U.S. wireless networks are 75 percent faster than those in the European Union thanks to the rapid expansion of LTE. The faster data comes at a price, however; Americans burn through twice as much data on their mobile devices as Europeans do on average, according to a new report from the GSMA.
The U.S. hasn’t always had a mobile edge over Europe. Six years ago the EU offered widespread 3G service and boasted one of the world’s best networks. Everything changed when the U.S. began pouring money into its cellular infrastructure, increasing spending on mobile networks by 70 percent since 2007.
Today, Americans enjoy a far superior cellular network, and the GSMA predicts this disparity will only increase over the next few years. The group suggests that by 2017 U.S. mobile speeds may be twice as fast as those in the EU. The report also notes that the LTE adoption rate in the U.S. is much more rapid, adding that by the end of 2013 about 20 percent of American mobile phone owners will use LTE compared to just two percent of EU connections.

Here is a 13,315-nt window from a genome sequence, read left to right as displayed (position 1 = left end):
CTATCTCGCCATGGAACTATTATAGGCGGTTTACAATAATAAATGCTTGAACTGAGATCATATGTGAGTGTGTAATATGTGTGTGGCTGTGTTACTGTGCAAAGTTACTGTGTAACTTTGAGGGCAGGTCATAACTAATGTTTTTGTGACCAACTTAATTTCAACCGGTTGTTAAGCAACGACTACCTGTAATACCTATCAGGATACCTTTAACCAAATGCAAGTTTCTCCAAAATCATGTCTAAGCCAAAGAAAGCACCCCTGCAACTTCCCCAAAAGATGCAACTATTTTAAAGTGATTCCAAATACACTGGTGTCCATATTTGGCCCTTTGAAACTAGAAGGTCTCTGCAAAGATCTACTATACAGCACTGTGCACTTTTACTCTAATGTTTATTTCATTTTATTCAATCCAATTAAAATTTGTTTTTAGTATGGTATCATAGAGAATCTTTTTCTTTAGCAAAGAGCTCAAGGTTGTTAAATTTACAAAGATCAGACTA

“Europe was the early leader in mobile, with a wide range of companies pioneering the innovation that now benefits more than 3.2 billion men and women around the world,” Anne Bouverot, Director General of the GSMA said. “However, this report confirms the very sobering reality that Europe has lost its edge in mobile and is significantly underperforming other advanced economies, including the United States. While there are many factors that have contributed to Europe’s current position, it is clear that enlightened policy reforms could bring improvement, creating substantial benefits for EU consumers and driving economic growth.”
The GSMA argues that Europe can catch up, but only if the fractured continent can band together (at least when it comes to a mobile network). Besides the obvious need to ramp up LTE adoption, Europe’s carriers should introduced a “harmonized spectrum” allowing phones to connect normally across the EU and institute a single mobile market across the continent in order to cut down on steep roaming fees.